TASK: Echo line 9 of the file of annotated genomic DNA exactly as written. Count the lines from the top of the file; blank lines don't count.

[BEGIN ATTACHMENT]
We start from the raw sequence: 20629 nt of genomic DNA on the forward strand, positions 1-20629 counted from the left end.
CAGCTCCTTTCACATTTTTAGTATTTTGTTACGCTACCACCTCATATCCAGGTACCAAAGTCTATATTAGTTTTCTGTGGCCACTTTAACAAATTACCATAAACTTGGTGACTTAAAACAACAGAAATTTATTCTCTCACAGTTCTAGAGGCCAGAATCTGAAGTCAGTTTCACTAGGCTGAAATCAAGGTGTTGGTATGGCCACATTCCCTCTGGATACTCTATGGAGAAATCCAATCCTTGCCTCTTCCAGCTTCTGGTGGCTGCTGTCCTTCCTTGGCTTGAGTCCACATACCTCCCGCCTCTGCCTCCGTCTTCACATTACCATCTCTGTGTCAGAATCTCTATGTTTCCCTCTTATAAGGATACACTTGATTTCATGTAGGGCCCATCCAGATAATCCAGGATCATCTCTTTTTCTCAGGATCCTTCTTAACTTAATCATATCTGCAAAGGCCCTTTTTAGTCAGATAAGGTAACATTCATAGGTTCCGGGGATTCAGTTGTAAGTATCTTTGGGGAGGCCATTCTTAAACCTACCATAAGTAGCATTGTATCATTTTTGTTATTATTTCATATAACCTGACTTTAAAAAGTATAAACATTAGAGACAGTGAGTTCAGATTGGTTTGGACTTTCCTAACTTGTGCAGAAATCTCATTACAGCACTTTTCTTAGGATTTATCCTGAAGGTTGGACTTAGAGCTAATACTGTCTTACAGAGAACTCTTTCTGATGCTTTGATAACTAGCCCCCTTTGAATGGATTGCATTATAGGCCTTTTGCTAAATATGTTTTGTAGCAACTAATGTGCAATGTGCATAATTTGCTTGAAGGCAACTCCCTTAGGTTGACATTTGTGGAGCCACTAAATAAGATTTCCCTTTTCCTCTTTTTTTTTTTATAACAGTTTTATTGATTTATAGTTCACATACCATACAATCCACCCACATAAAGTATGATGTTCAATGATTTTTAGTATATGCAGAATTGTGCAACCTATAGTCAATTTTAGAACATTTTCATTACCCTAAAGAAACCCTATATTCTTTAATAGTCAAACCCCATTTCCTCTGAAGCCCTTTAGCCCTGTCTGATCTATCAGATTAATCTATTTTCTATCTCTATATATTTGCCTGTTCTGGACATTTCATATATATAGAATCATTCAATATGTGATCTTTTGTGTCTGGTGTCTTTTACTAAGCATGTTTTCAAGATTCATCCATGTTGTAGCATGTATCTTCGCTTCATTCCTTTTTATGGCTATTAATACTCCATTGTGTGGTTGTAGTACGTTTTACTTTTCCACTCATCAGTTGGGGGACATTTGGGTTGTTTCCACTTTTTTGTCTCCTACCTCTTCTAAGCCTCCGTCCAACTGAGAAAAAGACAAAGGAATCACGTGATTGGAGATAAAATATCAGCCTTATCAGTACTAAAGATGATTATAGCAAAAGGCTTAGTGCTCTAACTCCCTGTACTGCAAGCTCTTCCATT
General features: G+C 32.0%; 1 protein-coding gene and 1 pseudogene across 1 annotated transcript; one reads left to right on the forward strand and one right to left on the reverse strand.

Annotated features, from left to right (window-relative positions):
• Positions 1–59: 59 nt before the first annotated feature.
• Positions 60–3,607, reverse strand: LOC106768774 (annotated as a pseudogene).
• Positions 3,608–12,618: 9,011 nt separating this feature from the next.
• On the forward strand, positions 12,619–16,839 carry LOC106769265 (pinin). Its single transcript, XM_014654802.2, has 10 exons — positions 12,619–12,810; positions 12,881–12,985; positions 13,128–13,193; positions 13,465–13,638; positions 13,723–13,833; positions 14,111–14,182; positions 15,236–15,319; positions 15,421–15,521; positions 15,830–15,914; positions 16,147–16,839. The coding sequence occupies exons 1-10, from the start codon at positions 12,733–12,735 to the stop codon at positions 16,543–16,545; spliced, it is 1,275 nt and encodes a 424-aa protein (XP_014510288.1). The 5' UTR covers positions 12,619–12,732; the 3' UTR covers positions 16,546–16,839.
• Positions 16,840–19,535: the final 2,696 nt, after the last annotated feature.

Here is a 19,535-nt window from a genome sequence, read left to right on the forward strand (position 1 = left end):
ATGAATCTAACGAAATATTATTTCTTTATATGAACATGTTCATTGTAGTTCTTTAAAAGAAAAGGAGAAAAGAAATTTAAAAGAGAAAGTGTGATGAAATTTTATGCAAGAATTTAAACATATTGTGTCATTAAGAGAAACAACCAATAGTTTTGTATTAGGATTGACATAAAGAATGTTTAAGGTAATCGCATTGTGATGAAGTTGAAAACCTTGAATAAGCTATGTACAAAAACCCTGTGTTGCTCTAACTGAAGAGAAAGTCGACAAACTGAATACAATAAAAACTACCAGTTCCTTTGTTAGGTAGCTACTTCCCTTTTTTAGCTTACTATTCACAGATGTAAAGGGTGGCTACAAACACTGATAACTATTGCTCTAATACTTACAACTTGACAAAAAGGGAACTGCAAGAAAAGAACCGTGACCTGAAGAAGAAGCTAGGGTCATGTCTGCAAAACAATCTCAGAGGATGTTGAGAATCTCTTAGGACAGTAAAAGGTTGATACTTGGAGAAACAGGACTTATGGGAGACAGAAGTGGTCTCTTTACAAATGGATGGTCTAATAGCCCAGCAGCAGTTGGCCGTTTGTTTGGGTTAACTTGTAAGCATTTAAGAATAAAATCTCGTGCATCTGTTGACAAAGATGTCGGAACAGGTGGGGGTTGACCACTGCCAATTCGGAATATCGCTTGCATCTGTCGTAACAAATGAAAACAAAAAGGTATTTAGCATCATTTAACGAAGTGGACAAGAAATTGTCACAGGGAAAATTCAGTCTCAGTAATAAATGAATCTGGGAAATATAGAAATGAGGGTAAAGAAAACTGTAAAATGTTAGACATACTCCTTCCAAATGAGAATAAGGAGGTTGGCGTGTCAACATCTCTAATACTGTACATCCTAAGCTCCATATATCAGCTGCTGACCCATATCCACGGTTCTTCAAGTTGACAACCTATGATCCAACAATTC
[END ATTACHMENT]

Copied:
• Positions 16,840–19,535: the final 2,696 nt, after the last annotated feature.